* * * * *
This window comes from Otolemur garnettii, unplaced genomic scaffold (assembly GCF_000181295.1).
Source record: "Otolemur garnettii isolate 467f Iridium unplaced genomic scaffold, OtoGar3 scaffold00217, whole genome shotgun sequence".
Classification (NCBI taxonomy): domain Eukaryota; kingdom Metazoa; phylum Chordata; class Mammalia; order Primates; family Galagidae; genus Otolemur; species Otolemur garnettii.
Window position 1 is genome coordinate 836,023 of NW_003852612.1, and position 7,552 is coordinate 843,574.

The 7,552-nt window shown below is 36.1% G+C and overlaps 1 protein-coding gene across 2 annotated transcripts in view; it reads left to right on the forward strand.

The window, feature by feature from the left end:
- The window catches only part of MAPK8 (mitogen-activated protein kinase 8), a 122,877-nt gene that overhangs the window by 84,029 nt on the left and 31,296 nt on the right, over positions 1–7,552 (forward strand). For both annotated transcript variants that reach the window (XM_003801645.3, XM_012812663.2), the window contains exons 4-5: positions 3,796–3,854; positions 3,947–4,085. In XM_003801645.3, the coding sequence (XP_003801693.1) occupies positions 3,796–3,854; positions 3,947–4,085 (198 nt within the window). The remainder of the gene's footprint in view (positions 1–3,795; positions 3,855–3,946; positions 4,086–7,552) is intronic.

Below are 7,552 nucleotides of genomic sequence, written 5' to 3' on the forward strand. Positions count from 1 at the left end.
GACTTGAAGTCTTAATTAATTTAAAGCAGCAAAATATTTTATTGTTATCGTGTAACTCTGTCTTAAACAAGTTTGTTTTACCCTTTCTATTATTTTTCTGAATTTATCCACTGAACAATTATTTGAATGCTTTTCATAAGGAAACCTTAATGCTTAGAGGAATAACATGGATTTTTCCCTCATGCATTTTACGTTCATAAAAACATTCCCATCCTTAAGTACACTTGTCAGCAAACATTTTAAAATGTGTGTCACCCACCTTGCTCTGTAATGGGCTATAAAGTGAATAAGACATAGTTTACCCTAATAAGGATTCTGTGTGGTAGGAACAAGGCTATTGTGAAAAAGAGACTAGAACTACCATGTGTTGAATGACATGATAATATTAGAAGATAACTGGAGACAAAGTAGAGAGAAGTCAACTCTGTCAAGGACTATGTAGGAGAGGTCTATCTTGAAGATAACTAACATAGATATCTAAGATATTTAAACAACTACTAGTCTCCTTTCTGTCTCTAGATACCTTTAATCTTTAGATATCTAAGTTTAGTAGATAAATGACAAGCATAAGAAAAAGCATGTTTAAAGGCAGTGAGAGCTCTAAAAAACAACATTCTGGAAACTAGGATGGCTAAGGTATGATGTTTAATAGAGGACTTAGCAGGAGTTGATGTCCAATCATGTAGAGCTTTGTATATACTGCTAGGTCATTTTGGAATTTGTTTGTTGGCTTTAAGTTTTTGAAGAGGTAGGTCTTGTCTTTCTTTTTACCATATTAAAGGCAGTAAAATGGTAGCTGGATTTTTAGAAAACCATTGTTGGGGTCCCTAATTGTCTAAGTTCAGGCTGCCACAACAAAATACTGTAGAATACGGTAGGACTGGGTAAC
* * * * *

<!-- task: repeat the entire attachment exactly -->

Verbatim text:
This window comes from Otolemur garnettii, unplaced genomic scaffold (assembly GCF_000181295.1).
Source record: "Otolemur garnettii isolate 467f Iridium unplaced genomic scaffold, OtoGar3 scaffold00217, whole genome shotgun sequence".
Classification (NCBI taxonomy): domain Eukaryota; kingdom Metazoa; phylum Chordata; class Mammalia; order Primates; family Galagidae; genus Otolemur; species Otolemur garnettii.
Window position 1 is genome coordinate 836,023 of NW_003852612.1, and position 7,552 is coordinate 843,574.

The 7,552-nt window shown below is 36.1% G+C and overlaps 1 protein-coding gene across 2 annotated transcripts in view; it reads left to right on the forward strand.

The window, feature by feature from the left end:
- The window catches only part of MAPK8 (mitogen-activated protein kinase 8), a 122,877-nt gene that overhangs the window by 84,029 nt on the left and 31,296 nt on the right, over positions 1–7,552 (forward strand). For both annotated transcript variants that reach the window (XM_003801645.3, XM_012812663.2), the window contains exons 4-5: positions 3,796–3,854; positions 3,947–4,085. In XM_003801645.3, the coding sequence (XP_003801693.1) occupies positions 3,796–3,854; positions 3,947–4,085 (198 nt within the window). The remainder of the gene's footprint in view (positions 1–3,795; positions 3,855–3,946; positions 4,086–7,552) is intronic.

Below are 7,552 nucleotides of genomic sequence, written 5' to 3' on the forward strand. Positions count from 1 at the left end.
GACTTGAAGTCTTAATTAATTTAAAGCAGCAAAATATTTTATTGTTATCGTGTAACTCTGTCTTAAACAAGTTTGTTTTACCCTTTCTATTATTTTTCTGAATTTATCCACTGAACAATTATTTGAATGCTTTTCATAAGGAAACCTTAATGCTTAGAGGAATAACATGGATTTTTCCCTCATGCATTTTACGTTCATAAAAACATTCCCATCCTTAAGTACACTTGTCAGCAAACATTTTAAAATGTGTGTCACCCACCTTGCTCTGTAATGGGCTATAAAGTGAATAAGACATAGTTTACCCTAATAAGGATTCTGTGTGGTAGGAACAAGGCTATTGTGAAAAAGAGACTAGAACTACCATGTGTTGAATGACATGATAATATTAGAAGATAACTGGAGACAAAGTAGAGAGAAGTCAACTCTGTCAAGGACTATGTAGGAGAGGTCTATCTTGAAGATAACTAACATAGATATCTAAGATATTTAAACAACTACTAGTCTCCTTTCTGTCTCTAGATACCTTTAATCTTTAGATATCTAAGTTTAGTAGATAAATGACAAGCATAAGAAAAAGCATGTTTAAAGGCAGTGAGAGCTCTAAAAAACAACATTCTGGAAACTAGGATGGCTAAGGTATGATGTTTAATAGAGGACTTAGCAGGAGTTGATGTCCAATCATGTAGAGCTTTGTATATACTGCTAGGTCATTTTGGAATTTGTTTGTTGGCTTTAAGTTTTTGAAGAGGTAGGTCTTGTCTTTCTTTTTACCATATTAAAGGCAGTAAAATGGTAGCTGGATTTTTAGAAAACCATTGTTGGGGTCCCTAATTGTCTAAGTTCAGGCTGCCACAACAAAATACTGTAGAATACGGTAGGACTGGGTAAC